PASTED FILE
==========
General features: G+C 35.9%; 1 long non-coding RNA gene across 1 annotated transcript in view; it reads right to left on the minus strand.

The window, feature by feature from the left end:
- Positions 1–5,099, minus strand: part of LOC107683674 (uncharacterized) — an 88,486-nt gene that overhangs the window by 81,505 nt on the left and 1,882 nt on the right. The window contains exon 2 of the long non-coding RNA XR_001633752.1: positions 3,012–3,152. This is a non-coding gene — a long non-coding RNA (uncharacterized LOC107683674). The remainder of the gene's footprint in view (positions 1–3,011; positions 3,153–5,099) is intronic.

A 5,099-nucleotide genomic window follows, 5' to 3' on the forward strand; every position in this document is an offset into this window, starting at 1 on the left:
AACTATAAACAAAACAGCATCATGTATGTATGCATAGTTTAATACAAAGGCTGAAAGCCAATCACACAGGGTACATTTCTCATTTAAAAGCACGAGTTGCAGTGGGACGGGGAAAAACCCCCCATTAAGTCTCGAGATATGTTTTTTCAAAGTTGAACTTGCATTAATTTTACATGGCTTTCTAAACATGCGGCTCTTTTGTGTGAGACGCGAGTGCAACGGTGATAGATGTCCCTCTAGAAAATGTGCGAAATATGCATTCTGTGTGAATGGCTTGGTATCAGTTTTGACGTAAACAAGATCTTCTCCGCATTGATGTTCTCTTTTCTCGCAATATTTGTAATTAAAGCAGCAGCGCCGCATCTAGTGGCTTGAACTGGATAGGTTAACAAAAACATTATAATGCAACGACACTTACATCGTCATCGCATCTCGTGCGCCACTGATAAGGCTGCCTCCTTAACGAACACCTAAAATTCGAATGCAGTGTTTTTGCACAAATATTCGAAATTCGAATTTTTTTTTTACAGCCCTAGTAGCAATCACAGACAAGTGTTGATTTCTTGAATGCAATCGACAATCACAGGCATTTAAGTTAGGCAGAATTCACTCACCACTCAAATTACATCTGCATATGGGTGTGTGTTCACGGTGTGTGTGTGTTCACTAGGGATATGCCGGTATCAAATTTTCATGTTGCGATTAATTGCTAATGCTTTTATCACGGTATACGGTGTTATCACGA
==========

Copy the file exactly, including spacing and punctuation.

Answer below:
General features: G+C 35.9%; 1 long non-coding RNA gene across 1 annotated transcript in view; it reads right to left on the minus strand.

The window, feature by feature from the left end:
- Positions 1–5,099, minus strand: part of LOC107683674 (uncharacterized) — an 88,486-nt gene that overhangs the window by 81,505 nt on the left and 1,882 nt on the right. The window contains exon 2 of the long non-coding RNA XR_001633752.1: positions 3,012–3,152. This is a non-coding gene — a long non-coding RNA (uncharacterized LOC107683674). The remainder of the gene's footprint in view (positions 1–3,011; positions 3,153–5,099) is intronic.

A 5,099-nucleotide genomic window follows, 5' to 3' on the forward strand; every position in this document is an offset into this window, starting at 1 on the left:
AACTATAAACAAAACAGCATCATGTATGTATGCATAGTTTAATACAAAGGCTGAAAGCCAATCACACAGGGTACATTTCTCATTTAAAAGCACGAGTTGCAGTGGGACGGGGAAAAACCCCCCATTAAGTCTCGAGATATGTTTTTTCAAAGTTGAACTTGCATTAATTTTACATGGCTTTCTAAACATGCGGCTCTTTTGTGTGAGACGCGAGTGCAACGGTGATAGATGTCCCTCTAGAAAATGTGCGAAATATGCATTCTGTGTGAATGGCTTGGTATCAGTTTTGACGTAAACAAGATCTTCTCCGCATTGATGTTCTCTTTTCTCGCAATATTTGTAATTAAAGCAGCAGCGCCGCATCTAGTGGCTTGAACTGGATAGGTTAACAAAAACATTATAATGCAACGACACTTACATCGTCATCGCATCTCGTGCGCCACTGATAAGGCTGCCTCCTTAACGAACACCTAAAATTCGAATGCAGTGTTTTTGCACAAATATTCGAAATTCGAATTTTTTTTTTACAGCCCTAGTAGCAATCACAGACAAGTGTTGATTTCTTGAATGCAATCGACAATCACAGGCATTTAAGTTAGGCAGAATTCACTCACCACTCAAATTACATCTGCATATGGGTGTGTGTTCACGGTGTGTGTGTGTTCACTAGGGATATGCCGGTATCAAATTTTCATGTTGCGATTAATTGCTAATGCTTTTATCACGGTATACGGTGTTATCACGA